George Morris gives instruction on day one of the George Morris Horsemastership Training Sessions in Wellington, Florida
Wellington, FL – January 2, 2013 – Beautiful South Florida weather greeted the twelve riders that were chosen to participate in the seventh annual George H. Morris Horsemastership Training Session, presented by the United States Hunter Jumper Association (USHJA) and Adequan. The riding sessions began today at Ring 9 at the Palm Beach International Equestrian Center in Wellington, FL. This year’s clinic runs through Sunday morning.
It’s a star-studded line-up of top young riders that are gaining valuable knowledge from the legendary George Morris and also from top professional in the industry, including Karen Golding, a member of the Show Jumping Hall of Fame, who will help the riders with barn management on a daily basis. Also on the teaching agenda is USET Team veterinarian, Dr. Tim Ober, noted farrier Dean Pearson and the famed Dr. Deb Bennett. In addition, U.S. Olympian Anne Kursinski will demonstrate many of the techniques and ideas she has learned from Morris and others over the years.
Group One riders include 19 year-old Gabrielle Bausano of New York, currently attending Harvard University. Bausano, this past season, was a top finisher in the Show Jumping Hall of Fame Championship Final, a top ribbon winner in a number of the fall equitation finals and a Team Silver Medalist at the North American Junior and Young rider Championships.
Bausano is joined by 18 year-old Meg O’Mara of Rumson, NJ, attending Rollins College this year. O’Mara was the winner of the USEF Pessoa Medal Finals and was a double Gold medalist at the USEF Jr. Jumper Championships at Harrisburg and a Team Gold Medalist at the North American Junior and Young Rider Championships.
Also in the first group is Jacob Pope, 19 years old from Columbia, MD. He was the 2011 USHJA Emerging Athletes Program (EAP) Winner, the 2012 USEF Talent Search Finals East champion and the winner of the 2012 ASPCA Maclay Finals at the Alltech National Horse Show.
Dana A. Scott, 18 years old from Wilton, CT is also in Group One. She was the Individual Gold Medalist and a Team Silver Medalist at the Randolph College/USEF National Junior Jumper Championships in 2012. She finished 9th individually at the North American Junior Young Rider Championships in 2012 as well.
Rounding out Group One is Catherine Tyree, 20 years old, from Chicago, IL and 16 year-old Olivia Champ, home-based in La Canada, CA.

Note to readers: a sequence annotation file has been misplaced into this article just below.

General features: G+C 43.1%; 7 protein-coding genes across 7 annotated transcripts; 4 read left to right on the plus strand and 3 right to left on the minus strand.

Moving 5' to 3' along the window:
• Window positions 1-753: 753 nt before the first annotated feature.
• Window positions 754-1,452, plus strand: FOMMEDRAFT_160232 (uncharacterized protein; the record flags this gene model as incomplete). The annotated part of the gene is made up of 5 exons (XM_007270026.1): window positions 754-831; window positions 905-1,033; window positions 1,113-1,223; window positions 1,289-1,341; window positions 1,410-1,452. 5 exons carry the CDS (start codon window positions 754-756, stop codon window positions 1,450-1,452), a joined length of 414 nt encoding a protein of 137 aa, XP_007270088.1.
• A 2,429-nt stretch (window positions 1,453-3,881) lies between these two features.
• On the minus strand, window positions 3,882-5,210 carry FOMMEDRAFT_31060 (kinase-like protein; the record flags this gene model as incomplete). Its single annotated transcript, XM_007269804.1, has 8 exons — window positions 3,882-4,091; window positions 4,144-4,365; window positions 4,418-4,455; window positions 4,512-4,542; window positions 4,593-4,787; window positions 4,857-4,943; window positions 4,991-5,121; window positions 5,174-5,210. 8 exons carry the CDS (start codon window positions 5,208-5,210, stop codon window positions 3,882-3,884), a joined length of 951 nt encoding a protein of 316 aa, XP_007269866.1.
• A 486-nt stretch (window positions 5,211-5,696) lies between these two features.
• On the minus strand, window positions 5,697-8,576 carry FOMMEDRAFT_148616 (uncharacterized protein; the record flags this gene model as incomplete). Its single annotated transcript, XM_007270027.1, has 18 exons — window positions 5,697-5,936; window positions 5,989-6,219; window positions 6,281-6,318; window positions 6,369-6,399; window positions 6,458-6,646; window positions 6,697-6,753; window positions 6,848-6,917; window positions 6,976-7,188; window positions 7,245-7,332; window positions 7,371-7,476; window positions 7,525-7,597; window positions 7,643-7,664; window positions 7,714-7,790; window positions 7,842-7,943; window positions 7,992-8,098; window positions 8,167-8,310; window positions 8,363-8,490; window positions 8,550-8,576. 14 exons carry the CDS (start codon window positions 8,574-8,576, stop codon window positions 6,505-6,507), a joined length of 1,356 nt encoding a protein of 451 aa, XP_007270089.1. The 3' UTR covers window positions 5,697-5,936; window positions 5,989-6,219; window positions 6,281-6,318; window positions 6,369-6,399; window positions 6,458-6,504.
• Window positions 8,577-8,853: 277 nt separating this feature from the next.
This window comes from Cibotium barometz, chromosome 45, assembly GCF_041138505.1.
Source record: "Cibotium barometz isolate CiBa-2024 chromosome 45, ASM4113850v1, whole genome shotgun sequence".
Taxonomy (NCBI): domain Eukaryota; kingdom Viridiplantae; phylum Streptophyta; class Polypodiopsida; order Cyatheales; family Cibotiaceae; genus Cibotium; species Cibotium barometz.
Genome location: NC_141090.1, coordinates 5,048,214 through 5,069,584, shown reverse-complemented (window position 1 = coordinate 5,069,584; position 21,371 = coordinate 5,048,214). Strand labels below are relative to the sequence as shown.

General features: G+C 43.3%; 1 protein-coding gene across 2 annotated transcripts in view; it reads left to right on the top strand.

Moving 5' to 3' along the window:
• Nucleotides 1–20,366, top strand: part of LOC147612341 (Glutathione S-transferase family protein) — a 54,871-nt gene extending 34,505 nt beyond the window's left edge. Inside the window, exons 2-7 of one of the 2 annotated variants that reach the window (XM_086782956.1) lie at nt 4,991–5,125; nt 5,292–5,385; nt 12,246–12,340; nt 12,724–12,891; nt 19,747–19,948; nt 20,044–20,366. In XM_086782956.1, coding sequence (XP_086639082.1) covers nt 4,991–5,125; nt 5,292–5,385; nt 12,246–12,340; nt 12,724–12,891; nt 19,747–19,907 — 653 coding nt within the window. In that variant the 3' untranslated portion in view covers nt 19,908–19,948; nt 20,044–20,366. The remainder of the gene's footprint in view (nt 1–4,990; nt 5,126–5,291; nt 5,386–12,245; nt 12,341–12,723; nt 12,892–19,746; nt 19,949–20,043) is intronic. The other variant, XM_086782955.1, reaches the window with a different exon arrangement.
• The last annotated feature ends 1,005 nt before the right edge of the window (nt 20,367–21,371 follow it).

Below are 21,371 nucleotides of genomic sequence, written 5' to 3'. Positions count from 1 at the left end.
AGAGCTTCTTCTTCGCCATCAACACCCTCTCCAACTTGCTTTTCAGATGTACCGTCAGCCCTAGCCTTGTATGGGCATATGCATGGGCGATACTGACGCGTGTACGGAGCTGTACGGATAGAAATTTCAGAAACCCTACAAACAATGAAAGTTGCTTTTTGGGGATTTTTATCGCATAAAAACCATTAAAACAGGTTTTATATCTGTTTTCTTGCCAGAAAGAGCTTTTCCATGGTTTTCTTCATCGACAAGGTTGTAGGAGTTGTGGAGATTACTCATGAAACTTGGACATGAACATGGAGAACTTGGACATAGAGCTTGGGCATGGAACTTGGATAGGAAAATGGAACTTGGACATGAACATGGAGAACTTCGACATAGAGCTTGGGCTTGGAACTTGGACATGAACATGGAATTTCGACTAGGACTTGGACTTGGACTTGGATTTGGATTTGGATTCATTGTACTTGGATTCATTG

Tyree, who will attend Northwestern this fall, was a Team Gold medalist at the Prix des States in 2012, she finished 3rd in the ASPCA Maclay Finals this year and won the Style of Riding award at the North American Junior Young Rider Championships in 2010.
Champ, a sophomore at La Canada High School was the Reserve Champion in the USEF Show Jumping Talent Search Finals West in 2012, the Champion CPHA Foundation Medal Finals 2012 and the Champion in the PCHA Medal Finals 2011.
Riders in Group Two include 18 year-old Claudia Billups of Oxford, MS. This past season she was 1st and 2nd in $10,000 American Invitational Welcome Stake, a Team Bronze medalist at the 2012 North American Junior Young Rider Championships and a top ribbon winner in grand prix events at Traders Point and at Equus Events.
19 year-old Abigail McArdle of Barrington Hills, IL, currently a Gator at the University of Florida was the Individual Junior Gold Medalist at the NAYJRC in 2012, a Team Gold Medal winner at the Prix de States and a Individual Silver medal and Team Gold medalist at the Prix de States at Spruce Meadows in Canada. McArdle also won the $50,000 Show Jumping Hall of Fame Championship at the Alltech National Horse Show.
Joining Billups and McArdle in Group Two is 18 year-old Stephen C. Foran of Lake Forest, Illinois. Foran was the 2012 USHJA Emerging Athletes Program Finals Winner in 2012, the USHJA Zone 5 Junior Jumper Champion and the 2012 Illinois Hunter Jumper Assoc. Junior Jumper Champion of the year.
Ana Forssell, twenty-two years old from Petaluma, CA and a student at Santa Rosa Jr College also joins the second group. She lists as part of her many accomplishments, Taking Kollette, her 1st horse from the 2’3 ring to showing in all of the 3’6 rings, turning Farmore Etched In Stone into a kind, willing, and successful large pony hunter after being written off as a naughty green pony. “He now teaches walk/trot to Child’s pony hunter lessons,” she notes. And, Teaching Calmo to jump the liverpool/open water after many other had tried and been unsuccessful.